An important project for the island of Lembongan is likely to lead to more harm than good. The deployment of a submarine electricity cable from Bali has resulted in various accidents, seriously damaging the pristine and precious coral reefs of the island.
This is another example of infrastructure developed without any attention to the environment. A submarine cable connecting mainland Bali with the small island of Nusa Lembongan has been deployed in the month of March, aiming to guarantee a continuous supply of electricity to the island’s inhabitants, providing an additional 20 megawatts where demand is growing, as an emerging tourist destination. Black-outs due to failures in the electrical system were very frequent until recently on the island.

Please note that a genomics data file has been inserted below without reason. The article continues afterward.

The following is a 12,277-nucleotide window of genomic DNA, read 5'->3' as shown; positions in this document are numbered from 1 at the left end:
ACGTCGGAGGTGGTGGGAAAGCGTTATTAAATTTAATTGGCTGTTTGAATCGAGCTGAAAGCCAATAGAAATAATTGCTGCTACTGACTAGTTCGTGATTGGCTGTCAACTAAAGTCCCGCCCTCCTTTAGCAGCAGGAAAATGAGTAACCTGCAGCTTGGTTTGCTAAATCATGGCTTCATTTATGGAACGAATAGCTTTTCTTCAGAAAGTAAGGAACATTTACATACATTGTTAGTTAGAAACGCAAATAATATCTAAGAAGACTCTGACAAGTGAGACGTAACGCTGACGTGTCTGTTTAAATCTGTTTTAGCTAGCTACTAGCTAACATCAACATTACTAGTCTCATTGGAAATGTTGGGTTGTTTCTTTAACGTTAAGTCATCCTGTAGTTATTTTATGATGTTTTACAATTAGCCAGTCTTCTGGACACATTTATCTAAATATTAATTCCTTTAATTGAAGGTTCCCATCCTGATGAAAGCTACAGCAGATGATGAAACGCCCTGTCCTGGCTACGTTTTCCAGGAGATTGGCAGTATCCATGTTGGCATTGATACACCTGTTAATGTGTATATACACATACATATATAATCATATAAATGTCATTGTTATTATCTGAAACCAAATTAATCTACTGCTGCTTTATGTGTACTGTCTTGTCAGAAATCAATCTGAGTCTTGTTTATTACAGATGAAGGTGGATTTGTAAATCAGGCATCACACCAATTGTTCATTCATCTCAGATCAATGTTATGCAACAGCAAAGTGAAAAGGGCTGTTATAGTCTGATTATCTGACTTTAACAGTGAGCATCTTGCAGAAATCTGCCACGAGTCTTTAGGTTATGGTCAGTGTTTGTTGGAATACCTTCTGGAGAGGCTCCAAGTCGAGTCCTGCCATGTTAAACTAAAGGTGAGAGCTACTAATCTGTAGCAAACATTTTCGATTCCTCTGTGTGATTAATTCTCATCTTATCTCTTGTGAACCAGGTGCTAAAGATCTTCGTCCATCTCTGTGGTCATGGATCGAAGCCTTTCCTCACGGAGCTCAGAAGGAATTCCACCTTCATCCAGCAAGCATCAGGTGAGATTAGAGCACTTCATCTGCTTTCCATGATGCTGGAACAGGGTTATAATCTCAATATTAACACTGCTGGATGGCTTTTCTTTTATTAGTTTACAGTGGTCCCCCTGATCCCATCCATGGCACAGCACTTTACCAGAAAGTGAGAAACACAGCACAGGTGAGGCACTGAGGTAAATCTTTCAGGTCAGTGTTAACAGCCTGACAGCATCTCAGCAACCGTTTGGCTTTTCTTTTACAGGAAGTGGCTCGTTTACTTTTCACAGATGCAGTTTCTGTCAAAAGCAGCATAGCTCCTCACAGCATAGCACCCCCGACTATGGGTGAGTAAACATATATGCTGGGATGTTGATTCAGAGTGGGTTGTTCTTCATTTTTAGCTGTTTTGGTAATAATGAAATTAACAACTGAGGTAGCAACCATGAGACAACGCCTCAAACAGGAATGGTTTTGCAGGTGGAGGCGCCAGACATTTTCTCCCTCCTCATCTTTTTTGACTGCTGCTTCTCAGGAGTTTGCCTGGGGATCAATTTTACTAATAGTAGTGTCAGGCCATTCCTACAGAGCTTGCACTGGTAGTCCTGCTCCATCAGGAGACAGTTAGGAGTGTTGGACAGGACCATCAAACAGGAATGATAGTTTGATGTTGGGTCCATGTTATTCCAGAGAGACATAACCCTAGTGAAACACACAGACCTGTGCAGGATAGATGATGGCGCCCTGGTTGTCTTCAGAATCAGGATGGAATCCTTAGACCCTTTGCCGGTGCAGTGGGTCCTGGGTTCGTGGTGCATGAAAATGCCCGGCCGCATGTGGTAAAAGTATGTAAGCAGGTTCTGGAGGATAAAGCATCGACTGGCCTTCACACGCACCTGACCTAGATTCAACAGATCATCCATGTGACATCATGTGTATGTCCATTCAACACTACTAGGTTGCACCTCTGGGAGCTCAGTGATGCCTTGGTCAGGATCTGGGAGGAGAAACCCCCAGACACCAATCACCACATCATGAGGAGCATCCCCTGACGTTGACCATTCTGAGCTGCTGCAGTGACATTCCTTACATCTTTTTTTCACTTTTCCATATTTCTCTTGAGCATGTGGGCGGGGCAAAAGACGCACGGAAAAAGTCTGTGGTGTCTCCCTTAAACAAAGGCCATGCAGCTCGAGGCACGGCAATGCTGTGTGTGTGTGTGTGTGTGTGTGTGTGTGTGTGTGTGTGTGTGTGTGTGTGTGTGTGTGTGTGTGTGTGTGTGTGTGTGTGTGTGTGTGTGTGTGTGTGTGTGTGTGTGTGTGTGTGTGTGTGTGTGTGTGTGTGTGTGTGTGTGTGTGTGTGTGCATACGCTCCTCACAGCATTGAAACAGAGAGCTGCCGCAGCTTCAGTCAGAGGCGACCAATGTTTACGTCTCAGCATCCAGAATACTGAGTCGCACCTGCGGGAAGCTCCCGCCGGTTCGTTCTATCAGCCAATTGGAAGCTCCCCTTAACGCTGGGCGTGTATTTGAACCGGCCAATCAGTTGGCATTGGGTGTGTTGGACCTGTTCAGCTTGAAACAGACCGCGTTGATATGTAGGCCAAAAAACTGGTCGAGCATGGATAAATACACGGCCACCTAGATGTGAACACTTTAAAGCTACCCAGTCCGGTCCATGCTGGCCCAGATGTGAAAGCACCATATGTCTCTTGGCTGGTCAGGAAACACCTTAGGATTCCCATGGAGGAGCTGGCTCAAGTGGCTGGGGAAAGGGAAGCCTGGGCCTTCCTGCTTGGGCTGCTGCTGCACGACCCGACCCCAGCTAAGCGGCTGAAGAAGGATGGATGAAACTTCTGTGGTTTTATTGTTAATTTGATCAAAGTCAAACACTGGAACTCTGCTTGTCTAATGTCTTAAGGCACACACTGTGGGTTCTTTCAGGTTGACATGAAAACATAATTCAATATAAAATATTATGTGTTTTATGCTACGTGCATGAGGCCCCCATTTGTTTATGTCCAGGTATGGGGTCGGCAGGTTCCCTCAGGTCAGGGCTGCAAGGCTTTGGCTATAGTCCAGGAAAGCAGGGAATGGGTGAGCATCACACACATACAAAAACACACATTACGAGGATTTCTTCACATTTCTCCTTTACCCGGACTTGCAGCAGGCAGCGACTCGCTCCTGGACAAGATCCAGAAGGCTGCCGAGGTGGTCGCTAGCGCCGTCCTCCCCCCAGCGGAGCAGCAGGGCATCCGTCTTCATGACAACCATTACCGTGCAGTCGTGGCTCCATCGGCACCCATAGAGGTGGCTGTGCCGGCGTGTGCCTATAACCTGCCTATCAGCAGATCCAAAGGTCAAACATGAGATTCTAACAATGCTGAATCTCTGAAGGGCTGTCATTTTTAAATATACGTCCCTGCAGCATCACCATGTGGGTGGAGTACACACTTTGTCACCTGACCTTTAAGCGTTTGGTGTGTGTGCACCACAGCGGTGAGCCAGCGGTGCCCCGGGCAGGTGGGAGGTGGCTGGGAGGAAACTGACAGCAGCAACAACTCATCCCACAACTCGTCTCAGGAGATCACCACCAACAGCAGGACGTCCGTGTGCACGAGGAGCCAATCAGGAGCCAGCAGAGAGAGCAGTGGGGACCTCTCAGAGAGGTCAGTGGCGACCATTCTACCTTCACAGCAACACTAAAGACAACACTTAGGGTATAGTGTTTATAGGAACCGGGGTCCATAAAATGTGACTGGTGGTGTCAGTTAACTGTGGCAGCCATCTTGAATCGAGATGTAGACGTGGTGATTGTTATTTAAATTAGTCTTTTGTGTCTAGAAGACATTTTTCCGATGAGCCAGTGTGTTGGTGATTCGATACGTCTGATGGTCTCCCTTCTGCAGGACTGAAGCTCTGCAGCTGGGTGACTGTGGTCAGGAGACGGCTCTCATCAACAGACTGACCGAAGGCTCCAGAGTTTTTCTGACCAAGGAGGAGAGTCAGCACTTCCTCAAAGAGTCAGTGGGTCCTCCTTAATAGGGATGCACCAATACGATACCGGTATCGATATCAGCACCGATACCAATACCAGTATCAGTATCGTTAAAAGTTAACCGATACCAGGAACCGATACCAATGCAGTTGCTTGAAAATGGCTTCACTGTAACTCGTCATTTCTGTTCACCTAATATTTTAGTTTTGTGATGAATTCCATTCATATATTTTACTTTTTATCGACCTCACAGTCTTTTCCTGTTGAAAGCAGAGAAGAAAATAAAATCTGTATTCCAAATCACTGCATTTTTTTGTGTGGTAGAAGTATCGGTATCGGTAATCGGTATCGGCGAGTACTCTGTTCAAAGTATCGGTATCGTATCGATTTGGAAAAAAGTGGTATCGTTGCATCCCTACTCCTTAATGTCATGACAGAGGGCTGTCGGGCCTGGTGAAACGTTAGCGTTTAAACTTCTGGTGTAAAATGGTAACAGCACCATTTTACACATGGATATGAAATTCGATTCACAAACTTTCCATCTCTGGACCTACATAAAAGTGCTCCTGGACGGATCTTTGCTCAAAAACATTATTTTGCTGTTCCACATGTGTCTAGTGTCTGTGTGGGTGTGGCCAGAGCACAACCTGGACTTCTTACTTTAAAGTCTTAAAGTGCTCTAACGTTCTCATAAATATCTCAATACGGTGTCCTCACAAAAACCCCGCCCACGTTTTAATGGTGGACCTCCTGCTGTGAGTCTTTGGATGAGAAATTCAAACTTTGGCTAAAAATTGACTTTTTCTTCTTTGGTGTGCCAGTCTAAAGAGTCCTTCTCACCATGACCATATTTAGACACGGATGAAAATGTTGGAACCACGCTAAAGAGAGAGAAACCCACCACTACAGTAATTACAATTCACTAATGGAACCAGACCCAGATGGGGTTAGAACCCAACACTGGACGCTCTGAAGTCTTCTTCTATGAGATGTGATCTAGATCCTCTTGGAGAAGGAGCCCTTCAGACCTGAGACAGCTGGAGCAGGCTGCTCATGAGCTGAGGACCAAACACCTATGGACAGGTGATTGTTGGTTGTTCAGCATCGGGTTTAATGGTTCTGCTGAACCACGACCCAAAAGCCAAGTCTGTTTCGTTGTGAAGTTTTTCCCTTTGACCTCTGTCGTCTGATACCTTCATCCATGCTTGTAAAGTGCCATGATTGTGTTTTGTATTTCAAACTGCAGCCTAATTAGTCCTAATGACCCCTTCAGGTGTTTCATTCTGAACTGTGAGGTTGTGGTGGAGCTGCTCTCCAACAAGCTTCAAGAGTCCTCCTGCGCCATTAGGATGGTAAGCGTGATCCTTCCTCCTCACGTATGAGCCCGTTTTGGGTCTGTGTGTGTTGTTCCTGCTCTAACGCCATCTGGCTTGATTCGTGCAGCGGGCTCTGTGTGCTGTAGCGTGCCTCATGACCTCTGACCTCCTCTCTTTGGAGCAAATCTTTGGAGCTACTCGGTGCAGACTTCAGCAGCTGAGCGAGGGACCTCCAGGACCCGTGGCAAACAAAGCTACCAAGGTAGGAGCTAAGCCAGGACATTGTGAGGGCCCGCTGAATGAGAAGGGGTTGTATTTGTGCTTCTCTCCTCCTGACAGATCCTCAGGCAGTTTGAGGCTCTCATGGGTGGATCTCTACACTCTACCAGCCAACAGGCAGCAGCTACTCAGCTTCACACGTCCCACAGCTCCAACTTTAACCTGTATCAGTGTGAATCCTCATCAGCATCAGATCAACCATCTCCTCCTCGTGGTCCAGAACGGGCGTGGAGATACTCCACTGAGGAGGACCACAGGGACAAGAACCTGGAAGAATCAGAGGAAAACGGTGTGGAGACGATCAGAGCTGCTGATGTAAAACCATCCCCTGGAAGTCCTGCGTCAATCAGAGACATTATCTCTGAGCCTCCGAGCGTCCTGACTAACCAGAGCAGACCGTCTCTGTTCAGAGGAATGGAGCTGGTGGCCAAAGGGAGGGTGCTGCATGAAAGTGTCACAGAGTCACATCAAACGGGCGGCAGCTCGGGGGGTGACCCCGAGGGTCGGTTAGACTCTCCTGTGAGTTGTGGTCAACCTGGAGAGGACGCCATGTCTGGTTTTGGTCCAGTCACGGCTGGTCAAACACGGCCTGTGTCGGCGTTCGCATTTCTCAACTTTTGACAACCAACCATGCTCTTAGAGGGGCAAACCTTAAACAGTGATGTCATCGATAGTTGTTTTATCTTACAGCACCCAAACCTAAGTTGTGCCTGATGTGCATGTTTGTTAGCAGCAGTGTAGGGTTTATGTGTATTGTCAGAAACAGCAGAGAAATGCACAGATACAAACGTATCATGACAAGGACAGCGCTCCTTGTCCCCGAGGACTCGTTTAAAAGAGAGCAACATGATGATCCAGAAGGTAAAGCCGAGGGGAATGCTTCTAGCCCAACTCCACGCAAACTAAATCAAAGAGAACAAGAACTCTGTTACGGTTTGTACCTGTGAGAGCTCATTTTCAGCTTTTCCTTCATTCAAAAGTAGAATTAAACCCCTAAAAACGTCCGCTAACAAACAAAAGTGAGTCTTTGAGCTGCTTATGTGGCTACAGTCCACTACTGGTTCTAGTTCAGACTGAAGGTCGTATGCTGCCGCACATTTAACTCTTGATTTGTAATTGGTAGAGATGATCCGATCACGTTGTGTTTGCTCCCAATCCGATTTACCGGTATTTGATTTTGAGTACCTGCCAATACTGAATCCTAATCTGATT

Unfortunately, the decision made by PLN (Perusahan Listrik Negara – Indonesia’s National Electricity Company) and the Government was to pass this cable exactly on top of one of the most pristine coral reef areas of Nusa Lembongan, “Mangrove Point” – a very popular destination for tourists coming to snorkel or dive in the area.
The captain of the tug boat “Sibang 29” which was involved in the process was unaware of the damage he caused, blaming it on a strong current in the area. The boat was grounded on a shallow area of the reef and severely damaged an area of about 1,000 m2. A large number of coral species have been destroyed, and with this all the associated fauna, fish and invertebrates that reach one of the highest points of biodiversity in Bali. The grounded area, known as “Blue Corner”, is one of the most popular dive-sites worldwide, known as “the fastest drift dive in the world”, where experienced divers can enjoy wonderful encounters with giant sunfish (Mola mola), sharks and other big fishes, and (until now) a pristine and untouched coral reef.